Judgment concerning capacity to make decisions about nutrition where 'Beatrice' has capacity in all other respects
Beatrice (as she is anonymised in the judgment) was described as a highly intelligent 50 year old but one who had suffered from anorexia nervosa since she was 14 years old. She had now decided she could no longer fight the illness: as Mostyn J describes it a "figurative terrorist invaded and took occupation of part of her mind 36 years ago". At the time of the application Beatrice was refusing nutrition wishing to go to a hospice to die, but equivocated and resumed small quantities of nutrition so the trust sought free standing declarations that she lacked capacity to decide on her nutrition and hydration and to litigate the application.
After reviewing the evidence and authorities, Mostyn J concludes that she does lack capacity, largely because of the nature of the condition :
"the evidence showed beyond any doubt at all that the key weighing component within Beatrice’s decision-making process was not merely rendered faulty by the condition but rather that the condition caused it entirely to disappear. "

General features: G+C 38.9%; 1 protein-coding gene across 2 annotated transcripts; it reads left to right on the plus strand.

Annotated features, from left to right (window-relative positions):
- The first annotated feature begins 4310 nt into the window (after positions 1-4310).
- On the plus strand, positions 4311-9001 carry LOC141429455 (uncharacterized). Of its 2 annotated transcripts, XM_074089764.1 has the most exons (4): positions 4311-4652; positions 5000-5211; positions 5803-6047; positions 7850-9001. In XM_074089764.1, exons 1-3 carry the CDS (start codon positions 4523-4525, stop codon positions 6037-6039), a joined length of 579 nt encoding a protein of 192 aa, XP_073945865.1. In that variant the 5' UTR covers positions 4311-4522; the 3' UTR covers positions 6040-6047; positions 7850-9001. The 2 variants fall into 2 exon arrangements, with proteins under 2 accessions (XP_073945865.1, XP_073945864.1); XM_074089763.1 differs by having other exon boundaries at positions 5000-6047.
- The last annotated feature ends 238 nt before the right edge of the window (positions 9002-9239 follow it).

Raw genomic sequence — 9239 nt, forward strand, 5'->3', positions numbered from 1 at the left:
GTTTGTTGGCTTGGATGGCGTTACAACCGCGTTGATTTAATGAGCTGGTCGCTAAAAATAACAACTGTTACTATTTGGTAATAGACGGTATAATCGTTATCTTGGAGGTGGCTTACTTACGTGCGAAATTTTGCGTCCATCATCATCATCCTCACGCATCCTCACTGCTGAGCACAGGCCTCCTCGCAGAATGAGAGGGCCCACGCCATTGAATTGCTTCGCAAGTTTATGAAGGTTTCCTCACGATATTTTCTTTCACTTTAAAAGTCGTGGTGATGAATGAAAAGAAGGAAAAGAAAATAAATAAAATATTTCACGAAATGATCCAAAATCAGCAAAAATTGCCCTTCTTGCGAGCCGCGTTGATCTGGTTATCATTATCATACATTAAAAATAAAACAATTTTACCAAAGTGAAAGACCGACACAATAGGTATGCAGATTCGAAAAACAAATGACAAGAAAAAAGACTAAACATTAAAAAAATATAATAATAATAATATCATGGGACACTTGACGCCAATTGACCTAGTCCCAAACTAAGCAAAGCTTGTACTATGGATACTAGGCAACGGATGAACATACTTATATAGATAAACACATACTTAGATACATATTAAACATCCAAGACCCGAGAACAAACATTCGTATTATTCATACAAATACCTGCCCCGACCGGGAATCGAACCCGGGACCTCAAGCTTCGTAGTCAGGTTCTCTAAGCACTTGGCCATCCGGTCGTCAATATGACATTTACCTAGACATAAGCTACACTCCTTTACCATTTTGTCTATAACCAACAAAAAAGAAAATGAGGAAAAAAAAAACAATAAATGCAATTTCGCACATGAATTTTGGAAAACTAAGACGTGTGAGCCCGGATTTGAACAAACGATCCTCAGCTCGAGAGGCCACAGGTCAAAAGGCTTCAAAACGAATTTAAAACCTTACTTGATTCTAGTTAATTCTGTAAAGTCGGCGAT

He then goes to grant the second declaration as a matter of logic: as Beatrice is robbed of the ability to weigh information about her illness then "she will be equivalently disabled from formulating and making submissions to a judge as to how he or she should undertake that very weighing exercise" 
Read the full judgment on Bailii
Case summaries on every Court of Protection case & other relevant decisions with links to the full judgment where available.
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